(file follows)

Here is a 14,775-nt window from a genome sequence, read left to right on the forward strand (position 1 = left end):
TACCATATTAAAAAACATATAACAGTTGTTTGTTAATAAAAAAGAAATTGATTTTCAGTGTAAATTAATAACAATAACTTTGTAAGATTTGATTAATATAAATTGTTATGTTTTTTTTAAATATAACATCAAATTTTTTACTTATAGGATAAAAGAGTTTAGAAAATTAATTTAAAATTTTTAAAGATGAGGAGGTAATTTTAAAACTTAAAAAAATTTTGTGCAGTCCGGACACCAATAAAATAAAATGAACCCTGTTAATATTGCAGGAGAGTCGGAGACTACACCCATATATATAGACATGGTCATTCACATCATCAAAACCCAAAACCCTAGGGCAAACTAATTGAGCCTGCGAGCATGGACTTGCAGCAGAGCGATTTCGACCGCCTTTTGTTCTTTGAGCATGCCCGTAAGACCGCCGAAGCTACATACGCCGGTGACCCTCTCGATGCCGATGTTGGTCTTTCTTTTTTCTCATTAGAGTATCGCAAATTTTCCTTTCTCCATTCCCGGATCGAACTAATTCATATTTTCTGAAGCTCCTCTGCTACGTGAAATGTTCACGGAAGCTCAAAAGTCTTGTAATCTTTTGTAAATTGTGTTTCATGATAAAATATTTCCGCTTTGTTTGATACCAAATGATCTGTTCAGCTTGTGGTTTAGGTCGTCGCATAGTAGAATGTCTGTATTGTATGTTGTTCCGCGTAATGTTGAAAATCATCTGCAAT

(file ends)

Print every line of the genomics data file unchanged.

Here is a 14,775-nt window from a genome sequence, read left to right on the forward strand (position 1 = left end):
TACCATATTAAAAAACATATAACAGTTGTTTGTTAATAAAAAAGAAATTGATTTTCAGTGTAAATTAATAACAATAACTTTGTAAGATTTGATTAATATAAATTGTTATGTTTTTTTTAAATATAACATCAAATTTTTTACTTATAGGATAAAAGAGTTTAGAAAATTAATTTAAAATTTTTAAAGATGAGGAGGTAATTTTAAAACTTAAAAAAATTTTGTGCAGTCCGGACACCAATAAAATAAAATGAACCCTGTTAATATTGCAGGAGAGTCGGAGACTACACCCATATATATAGACATGGTCATTCACATCATCAAAACCCAAAACCCTAGGGCAAACTAATTGAGCCTGCGAGCATGGACTTGCAGCAGAGCGATTTCGACCGCCTTTTGTTCTTTGAGCATGCCCGTAAGACCGCCGAAGCTACATACGCCGGTGACCCTCTCGATGCCGATGTTGGTCTTTCTTTTTTCTCATTAGAGTATCGCAAATTTTCCTTTCTCCATTCCCGGATCGAACTAATTCATATTTTCTGAAGCTCCTCTGCTACGTGAAATGTTCACGGAAGCTCAAAAGTCTTGTAATCTTTTGTAAATTGTGTTTCATGATAAAATATTTCCGCTTTGTTTGATACCAAATGATCTGTTCAGCTTGTGGTTTAGGTCGTCGCATAGTAGAATGTCTGTATTGTATGTTGTTCCGCGTAATGTTGAAAATCATCTGCAAT